Insights by Goldie: Eat more fruits and vegetables!
by Goldie Caughlan
This article was originally published in March 2008
That’s the unified message from all nutrition and health experts. The federal dietary guidelines and the food pyramid urge us to eat at least five to nine servings of fruits and vegetables daily, to use many varieties, and include several of each color.
Research indicates that the most colorful produce brings an array of powerful disease-fighting, immunity-boosting vitamins, minerals, antioxidants and other plant nutrients and frequently is also the most flavorful. (See The Organic Advantage, February 2008 Sound Consumer.)
Frozen, canned and dried organic fruits and vegetables all have a role, but most of our time, effort and money involve choosing the freshest, highest quality, raw produce. Sadly, Americans toss out about 25 percent of purchased produce, valued at some $600 annually — about $12 a week. That’s unacceptable, unsustainable — and usually unnecessary.
Many shoppers lament that their ideal would be the “European” shopping pattern: buying most delicate produce and other perishables daily. Some shoppers who buy fresh produce at least twice weekly say it makes a significant difference in savings and reduced waste — plus they eat more fresh produce.
But that’s not always an option. Since the object here is to actually eat more produce while it’s still fresh and vital, learn good produce storage and cleaning methods!
Store foods at home the way they were at the market, whether dry or moist, refrigerated or not. When you wish to store delicate refrigerated produce for a week or longer, some storage products available at PCC may help keep it fresh.
Evert-Fresh Green Bags, located in PCC produce departments, can be rinsed, dried and reused several times. Extra Life is a hard plastic cartridge that goes in the refrigerator’s crisper bin to preserve produce longer.
These and other bags and cartridges, available online, all work on the same low-tech principle. They utilize non-hazardous mineral compounds to absorb and/or block naturally occurring ethylene gases that are constantly emitted by raw fruits and vegetables as they age.
Ethylene is nature’s way of causing ripening, and also, ultimately, of decaying. (See www.ethylenecontrol.com/about.html for a helpful list of items to avoid storing together.)
I’ve tested both the bags and the cartridge. The bags did a better job — even on greens stored for two weeks, which kept a fresh appearance and taste. But since I tend to avoid eating things incapable of spoiling (like Twinkies!), I wonder whether this is “fresh” or merely “fresh-appearing?” I do know produce wholesalers use ethylene blockers in storage and, conversely, utilize ethylene to ripen foods such as avocados. But I’d sure like to see good research comparing nutrients before and after long-term storage.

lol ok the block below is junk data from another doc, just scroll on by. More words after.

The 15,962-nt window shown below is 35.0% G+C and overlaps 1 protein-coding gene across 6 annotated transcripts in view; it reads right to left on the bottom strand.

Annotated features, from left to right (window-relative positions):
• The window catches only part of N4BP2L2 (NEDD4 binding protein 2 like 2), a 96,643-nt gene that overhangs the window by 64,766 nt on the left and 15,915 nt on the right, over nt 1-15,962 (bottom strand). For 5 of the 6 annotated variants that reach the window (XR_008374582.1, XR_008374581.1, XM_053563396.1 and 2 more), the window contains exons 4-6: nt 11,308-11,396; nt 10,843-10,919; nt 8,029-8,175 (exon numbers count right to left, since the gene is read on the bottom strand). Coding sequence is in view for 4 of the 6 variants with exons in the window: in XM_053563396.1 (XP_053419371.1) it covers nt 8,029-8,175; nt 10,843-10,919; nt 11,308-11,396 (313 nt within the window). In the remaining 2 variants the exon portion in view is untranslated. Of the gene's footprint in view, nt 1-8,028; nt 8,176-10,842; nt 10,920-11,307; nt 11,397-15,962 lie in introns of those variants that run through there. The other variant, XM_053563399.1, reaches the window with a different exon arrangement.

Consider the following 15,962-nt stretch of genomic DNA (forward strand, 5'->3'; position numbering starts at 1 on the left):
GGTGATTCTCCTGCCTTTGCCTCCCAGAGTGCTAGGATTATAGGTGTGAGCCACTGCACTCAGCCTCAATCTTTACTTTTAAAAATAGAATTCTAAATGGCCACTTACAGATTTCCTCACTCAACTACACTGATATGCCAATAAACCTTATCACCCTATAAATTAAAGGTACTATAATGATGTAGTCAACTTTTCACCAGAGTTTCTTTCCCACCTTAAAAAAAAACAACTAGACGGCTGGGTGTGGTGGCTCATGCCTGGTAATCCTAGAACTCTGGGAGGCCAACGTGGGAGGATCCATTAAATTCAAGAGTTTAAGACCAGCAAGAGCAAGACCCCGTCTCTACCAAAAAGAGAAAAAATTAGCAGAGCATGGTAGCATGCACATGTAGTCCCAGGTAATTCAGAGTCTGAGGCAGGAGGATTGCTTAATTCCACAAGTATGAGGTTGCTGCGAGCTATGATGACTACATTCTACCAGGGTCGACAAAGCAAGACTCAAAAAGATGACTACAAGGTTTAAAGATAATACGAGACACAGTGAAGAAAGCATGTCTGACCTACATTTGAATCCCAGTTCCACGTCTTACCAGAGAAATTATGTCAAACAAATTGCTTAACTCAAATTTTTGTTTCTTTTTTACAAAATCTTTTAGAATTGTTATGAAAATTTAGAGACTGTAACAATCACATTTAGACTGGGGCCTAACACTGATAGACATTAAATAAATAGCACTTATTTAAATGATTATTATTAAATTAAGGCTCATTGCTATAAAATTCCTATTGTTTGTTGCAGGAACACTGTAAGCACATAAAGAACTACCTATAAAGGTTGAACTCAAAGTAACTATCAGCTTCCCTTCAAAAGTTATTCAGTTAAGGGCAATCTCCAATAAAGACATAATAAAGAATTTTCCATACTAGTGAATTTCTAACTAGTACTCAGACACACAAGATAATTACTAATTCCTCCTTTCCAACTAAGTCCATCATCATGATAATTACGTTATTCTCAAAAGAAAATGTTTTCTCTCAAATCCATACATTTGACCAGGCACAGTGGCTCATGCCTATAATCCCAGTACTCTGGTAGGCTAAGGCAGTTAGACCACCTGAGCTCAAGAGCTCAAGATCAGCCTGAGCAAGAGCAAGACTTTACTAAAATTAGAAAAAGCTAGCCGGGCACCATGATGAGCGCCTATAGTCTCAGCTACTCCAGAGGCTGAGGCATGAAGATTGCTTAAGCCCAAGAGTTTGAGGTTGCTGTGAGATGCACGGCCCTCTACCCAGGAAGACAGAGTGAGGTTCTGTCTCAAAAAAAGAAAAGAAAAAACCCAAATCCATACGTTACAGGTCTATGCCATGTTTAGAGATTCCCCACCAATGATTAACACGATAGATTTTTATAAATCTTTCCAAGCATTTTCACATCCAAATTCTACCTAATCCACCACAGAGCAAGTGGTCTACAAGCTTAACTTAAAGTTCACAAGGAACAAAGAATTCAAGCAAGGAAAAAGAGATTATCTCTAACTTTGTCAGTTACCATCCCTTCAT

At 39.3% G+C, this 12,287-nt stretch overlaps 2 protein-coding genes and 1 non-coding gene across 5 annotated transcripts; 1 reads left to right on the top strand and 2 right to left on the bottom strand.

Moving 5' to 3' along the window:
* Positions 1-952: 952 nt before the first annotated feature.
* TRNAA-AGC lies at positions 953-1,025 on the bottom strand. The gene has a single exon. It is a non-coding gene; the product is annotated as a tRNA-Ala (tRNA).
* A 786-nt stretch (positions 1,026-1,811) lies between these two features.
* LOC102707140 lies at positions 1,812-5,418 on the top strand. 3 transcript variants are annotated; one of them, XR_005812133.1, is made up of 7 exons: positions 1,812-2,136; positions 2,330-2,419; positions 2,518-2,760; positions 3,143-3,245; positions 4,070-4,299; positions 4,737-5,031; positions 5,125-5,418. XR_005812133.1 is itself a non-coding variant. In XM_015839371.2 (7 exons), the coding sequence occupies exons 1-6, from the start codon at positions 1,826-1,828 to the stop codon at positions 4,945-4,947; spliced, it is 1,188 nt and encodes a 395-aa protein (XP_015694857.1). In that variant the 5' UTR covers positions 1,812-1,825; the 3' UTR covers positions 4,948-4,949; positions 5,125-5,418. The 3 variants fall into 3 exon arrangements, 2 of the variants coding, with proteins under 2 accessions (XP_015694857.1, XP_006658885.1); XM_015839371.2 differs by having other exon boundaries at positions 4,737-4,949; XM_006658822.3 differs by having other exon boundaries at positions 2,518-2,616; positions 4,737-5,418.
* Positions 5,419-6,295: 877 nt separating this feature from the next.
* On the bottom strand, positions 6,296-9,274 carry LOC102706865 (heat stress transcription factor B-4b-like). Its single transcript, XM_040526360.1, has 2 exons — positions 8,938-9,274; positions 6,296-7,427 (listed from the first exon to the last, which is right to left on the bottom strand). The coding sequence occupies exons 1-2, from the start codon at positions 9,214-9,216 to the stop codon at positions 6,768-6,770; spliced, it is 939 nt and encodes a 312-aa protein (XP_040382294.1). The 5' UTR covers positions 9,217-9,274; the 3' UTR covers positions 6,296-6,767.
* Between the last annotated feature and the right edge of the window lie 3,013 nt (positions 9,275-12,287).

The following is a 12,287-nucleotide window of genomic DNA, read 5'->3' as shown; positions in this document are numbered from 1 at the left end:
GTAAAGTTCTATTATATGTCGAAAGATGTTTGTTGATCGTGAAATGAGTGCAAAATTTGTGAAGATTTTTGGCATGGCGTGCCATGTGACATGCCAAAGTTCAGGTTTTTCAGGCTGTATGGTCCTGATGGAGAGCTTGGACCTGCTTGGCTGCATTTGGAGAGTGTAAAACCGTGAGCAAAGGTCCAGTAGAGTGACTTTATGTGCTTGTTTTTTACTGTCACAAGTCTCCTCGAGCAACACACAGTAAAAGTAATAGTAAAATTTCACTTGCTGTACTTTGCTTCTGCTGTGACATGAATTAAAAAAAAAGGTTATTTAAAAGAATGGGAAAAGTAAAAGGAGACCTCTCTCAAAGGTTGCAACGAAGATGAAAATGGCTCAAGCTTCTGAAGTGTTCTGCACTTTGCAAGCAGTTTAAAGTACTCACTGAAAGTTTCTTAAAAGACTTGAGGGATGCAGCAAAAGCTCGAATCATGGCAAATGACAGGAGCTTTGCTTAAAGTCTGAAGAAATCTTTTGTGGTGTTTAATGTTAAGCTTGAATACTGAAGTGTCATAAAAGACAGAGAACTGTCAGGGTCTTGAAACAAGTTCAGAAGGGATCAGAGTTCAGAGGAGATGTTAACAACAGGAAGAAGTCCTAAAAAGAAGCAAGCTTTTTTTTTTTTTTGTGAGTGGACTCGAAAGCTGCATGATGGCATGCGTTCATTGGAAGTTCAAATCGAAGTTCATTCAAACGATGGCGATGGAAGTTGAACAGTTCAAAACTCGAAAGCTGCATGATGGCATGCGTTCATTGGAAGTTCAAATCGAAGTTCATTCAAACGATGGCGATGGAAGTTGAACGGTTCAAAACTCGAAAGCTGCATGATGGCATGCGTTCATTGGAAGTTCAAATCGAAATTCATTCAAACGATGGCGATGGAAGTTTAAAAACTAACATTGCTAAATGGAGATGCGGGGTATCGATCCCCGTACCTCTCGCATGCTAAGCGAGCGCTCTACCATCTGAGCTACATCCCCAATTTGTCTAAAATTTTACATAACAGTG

Consumers frequently ask if cleaning can remove pesticides on produce and what cleaning products are recommended. Some pesticides will be lessened with cleaning, but most pesticides are intended to stay on in all weather. “Systemic” pesticides are actually in the food, and cannot be removed. (See www.foodnews.org/reduce.php for advice on pesticides in produce.)
As for produce washes, several university lab studies agree that no products result in cleaner, safer produce. They warn against trying bleaches, alcohol, detergents or other substances.
The consensus is to first thoroughly wash hands and work surfaces with hot soap and water. Wash and rinse produce in plain, cool water, using full immersion, vigorous swishing and rinsing under running tap water if possible. Some cautioned against allowing greens to soak in dirty water, as bacteria can be drawn into the greens.
For roots, tubers, apples and other firm items, scrub vigorously with a good produce brush and your fingers, and rinse under running water. For fragile items, such as berries, wash gently and drain just prior to use. And a reminder: before cutting unpeeled fruits or vegetables, wash the outside to prevent dirt from being carried on the knife.
PCC carries a produce wash by BioKleen, a long-time vendor of fine, safe cleaning products. I asked the company for its comment or any studies showing effectiveness of such washes. BioKleen said, in effect, “We feel it’s like hand-washing; you wouldn’t do that as well without using some soap.”
An interesting perspective, I thought. The formulation is food-safe, and based on natural citrus compounds. I think if a consumer feels more reassured of achieving safer, cleaner produce by using a spoonful of such a product, they may be more likely to eat more health-giving, delicious produce — and that’s the underlying objective, after all!